Futures on the Dow Jones Industrial Average (DJIA) rose in aftermarket trading Wednesday, though gains were limited by fears of a U.S. economy gradually sliding towards recession. Dow Aims to Recover from Brutal Session Futures on all three major U.S. indexes edged higher during Asian…
Futures on the Dow Jones Industrial Average (DJIA) rose in aftermarket trading Wednesday, though gains were limited by fears of a U.S. economy gradually sliding towards recession.
Futures on all three major U.S. indexes edged higher during Asian trading, setting the stage for a modest start to the New York session Wednesday morning. Futures on the Dow Jones Industrial Average climbed 41 points, or 0.2%, to 26,562.00.
S&P 500 futures rose 0.2% to trade at 2,942.25. The Nasdaq 100 futures contract edged up 0.1% to 7,704.75.
The Dow and broader U.S. stock market are coming off a punishing reversal Tuesday, setting the stage for a volatile start to the fourth quarter. The Dow fell 343 points in regular trading.
The U.S. manufacturing sector contracted in September for the second consecutive month, only this time at the fastest rate since the financial crisis, as American producers continued to reel from the Trump administration’s ongoing trade war with China.
The Institute for Supply Management’s manufacturing purchasing managers’ index (PMI) registered 47.8 in September, down from an August reading of 49.1 and missing expectations for 50.1.
Comments like “tariffs have caused much confusion in the industry,” “Chinese tariffs going up are hurting our business” and “trade-war impacts also have localized effects” were made by U.S. producers from a range of manufacturing industries.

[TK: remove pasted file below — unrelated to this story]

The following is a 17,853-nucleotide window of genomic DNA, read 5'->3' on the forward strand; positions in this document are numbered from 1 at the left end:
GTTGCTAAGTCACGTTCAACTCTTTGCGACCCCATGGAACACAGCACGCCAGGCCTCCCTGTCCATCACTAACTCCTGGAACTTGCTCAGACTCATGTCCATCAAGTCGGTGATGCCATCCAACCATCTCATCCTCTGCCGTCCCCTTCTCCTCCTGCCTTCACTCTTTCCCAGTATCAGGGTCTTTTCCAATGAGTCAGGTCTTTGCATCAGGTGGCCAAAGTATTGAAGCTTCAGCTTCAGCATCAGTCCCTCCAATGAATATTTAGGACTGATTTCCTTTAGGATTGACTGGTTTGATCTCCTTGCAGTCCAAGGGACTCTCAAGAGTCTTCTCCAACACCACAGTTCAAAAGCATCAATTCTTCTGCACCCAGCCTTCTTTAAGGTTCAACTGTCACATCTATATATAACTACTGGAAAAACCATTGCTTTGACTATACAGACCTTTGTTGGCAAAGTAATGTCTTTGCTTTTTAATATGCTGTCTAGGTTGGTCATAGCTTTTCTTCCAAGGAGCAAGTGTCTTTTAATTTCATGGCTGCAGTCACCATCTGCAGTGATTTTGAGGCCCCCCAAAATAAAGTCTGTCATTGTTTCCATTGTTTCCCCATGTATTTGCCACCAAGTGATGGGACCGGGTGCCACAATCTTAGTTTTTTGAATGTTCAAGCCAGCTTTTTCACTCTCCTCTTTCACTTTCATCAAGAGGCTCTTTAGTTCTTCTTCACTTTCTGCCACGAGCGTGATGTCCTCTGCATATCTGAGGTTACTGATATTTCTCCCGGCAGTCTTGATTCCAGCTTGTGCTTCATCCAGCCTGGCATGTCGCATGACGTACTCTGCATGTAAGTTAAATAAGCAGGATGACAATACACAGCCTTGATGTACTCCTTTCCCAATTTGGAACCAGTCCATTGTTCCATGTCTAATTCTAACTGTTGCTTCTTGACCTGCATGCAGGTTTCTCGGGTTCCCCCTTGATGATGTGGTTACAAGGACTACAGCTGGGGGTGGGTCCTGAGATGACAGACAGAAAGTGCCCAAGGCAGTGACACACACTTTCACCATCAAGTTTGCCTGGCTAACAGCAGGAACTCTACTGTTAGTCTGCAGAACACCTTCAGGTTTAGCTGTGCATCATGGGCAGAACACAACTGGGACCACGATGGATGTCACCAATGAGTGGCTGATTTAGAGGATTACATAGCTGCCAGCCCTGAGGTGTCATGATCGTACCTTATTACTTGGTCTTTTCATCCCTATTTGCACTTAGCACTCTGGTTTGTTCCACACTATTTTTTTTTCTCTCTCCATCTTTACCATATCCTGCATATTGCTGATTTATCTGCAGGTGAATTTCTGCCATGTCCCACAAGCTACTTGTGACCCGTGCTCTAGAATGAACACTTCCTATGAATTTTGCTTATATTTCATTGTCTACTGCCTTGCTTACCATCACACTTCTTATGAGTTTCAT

Their counterparts in China are in a similar position. Earlier this week, official data out of Beijing showed that manufacturing in September registered its fifth consecutive monthly drop.
The Atlanta Federal Reserve Bank has pegged U.S. GDP growth at just 1.8% annually in the third quarter. If that forecast holds, it would mark the second straight quarter of declining growth.
GDP output has been stronger under President Trump thanks to sweeping tax overhauls, business-friendly policies and the expectation of major infrastructure spending. Annual GDP has grown more than 3% each quarter on four separate occasions under the current administration, but the momentum has slowed in the wake of strained U.S.-China trade tensions.
This article was edited by Sam Bourgi.
Last modified: January 10, 2020 3:31 PM UTC